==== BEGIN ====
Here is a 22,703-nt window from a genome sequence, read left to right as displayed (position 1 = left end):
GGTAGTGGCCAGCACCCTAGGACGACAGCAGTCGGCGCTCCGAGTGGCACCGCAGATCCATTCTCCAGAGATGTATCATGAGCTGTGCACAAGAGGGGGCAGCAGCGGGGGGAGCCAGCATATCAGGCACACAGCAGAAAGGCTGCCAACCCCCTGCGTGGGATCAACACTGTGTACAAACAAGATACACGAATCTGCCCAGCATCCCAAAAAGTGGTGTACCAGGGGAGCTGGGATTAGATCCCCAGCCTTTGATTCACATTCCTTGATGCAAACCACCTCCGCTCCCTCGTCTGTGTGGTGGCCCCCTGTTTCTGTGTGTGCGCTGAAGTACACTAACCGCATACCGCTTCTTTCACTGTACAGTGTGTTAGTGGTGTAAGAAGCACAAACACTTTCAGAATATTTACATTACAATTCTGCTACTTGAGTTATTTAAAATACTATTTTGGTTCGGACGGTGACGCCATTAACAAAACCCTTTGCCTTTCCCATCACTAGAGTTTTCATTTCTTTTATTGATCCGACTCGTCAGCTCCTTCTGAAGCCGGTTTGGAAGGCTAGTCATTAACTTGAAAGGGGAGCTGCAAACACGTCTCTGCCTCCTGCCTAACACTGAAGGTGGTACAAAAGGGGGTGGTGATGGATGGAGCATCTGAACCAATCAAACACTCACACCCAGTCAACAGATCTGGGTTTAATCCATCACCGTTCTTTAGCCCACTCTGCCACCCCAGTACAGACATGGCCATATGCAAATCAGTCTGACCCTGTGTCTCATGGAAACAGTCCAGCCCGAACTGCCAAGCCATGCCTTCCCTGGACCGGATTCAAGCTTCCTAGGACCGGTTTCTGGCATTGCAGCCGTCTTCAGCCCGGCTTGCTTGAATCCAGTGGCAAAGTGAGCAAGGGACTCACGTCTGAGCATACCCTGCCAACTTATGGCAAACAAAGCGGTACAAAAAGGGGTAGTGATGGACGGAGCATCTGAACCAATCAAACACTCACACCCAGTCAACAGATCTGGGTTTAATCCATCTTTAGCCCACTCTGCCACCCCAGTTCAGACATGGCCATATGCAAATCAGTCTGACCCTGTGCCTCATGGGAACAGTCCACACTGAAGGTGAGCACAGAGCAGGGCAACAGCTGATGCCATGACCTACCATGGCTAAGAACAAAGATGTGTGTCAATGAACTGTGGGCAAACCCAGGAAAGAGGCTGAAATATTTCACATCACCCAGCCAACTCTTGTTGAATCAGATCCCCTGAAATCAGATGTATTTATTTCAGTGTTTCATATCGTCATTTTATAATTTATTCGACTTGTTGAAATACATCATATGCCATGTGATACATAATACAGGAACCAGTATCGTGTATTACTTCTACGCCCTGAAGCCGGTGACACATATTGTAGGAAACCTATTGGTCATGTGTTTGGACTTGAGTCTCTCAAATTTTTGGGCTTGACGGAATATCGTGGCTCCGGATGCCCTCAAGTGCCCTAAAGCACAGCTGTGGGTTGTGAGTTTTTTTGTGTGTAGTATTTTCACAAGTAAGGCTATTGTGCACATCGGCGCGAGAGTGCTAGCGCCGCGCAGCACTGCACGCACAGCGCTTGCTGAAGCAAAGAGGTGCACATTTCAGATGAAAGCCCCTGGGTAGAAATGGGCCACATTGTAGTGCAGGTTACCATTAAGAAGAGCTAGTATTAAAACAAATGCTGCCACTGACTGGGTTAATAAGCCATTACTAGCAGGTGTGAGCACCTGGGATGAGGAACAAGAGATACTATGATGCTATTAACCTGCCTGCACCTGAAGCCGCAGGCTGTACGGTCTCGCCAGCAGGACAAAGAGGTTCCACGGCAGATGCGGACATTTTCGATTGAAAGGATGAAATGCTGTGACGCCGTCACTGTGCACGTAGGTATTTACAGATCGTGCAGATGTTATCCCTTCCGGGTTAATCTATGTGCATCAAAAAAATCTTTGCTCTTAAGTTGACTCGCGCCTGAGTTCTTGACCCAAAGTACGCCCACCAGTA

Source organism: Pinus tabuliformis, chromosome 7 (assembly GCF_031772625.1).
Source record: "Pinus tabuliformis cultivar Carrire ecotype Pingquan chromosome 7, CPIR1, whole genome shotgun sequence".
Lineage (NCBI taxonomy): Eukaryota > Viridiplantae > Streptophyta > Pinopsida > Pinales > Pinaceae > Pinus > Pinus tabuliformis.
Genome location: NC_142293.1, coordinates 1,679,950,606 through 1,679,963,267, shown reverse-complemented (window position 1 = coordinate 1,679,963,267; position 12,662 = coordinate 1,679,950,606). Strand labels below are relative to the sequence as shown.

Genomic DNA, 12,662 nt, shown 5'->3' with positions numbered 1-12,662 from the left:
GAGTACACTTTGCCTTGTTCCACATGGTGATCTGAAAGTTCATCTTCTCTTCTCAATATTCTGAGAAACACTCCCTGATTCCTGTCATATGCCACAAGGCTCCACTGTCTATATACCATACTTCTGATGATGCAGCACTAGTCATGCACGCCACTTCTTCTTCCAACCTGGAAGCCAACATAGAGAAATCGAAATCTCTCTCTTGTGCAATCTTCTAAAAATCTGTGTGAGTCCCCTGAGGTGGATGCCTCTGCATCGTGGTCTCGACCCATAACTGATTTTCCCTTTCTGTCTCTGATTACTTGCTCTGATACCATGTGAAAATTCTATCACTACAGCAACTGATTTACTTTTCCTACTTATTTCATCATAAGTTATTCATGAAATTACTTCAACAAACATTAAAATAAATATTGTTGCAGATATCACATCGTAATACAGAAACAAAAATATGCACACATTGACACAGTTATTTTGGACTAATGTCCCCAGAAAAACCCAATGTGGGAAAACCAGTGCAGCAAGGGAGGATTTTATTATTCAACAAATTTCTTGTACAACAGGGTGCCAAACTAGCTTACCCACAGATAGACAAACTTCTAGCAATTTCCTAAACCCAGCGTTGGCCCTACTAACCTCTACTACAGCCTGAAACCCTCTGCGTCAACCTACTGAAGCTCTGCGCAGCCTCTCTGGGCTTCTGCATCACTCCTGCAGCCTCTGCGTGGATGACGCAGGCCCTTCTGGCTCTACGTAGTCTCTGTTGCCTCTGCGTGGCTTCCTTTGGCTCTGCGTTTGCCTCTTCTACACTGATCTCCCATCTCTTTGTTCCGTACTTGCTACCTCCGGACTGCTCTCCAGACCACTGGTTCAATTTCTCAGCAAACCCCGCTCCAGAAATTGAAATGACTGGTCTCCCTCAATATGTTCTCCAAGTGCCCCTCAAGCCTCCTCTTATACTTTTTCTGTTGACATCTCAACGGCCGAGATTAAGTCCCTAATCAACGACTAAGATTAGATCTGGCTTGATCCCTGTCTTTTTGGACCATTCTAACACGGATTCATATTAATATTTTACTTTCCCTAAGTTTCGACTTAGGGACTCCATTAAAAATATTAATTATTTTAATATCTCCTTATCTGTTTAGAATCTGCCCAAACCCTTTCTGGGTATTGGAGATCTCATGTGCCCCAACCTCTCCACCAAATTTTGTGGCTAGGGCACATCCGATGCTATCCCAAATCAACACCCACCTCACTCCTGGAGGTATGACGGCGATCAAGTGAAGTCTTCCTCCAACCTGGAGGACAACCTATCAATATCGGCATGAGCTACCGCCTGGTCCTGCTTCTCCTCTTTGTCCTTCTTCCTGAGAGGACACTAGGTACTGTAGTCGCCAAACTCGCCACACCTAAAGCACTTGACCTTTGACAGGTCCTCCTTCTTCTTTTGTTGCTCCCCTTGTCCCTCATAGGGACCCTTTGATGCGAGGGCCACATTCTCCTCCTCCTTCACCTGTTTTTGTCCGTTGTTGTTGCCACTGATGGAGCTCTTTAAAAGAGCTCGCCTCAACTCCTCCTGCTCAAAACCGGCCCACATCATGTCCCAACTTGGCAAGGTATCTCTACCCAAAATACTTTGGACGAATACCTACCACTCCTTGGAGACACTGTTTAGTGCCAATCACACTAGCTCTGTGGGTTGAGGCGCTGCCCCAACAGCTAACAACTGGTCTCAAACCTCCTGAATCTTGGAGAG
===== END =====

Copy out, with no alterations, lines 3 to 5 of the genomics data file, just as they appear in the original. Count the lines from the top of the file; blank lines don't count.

Source organism: Pinus tabuliformis, chromosome 7 (assembly GCF_031772625.1).
Source record: "Pinus tabuliformis cultivar Carrire ecotype Pingquan chromosome 7, CPIR1, whole genome shotgun sequence".
Lineage (NCBI taxonomy): Eukaryota > Viridiplantae > Streptophyta > Pinopsida > Pinales > Pinaceae > Pinus > Pinus tabuliformis.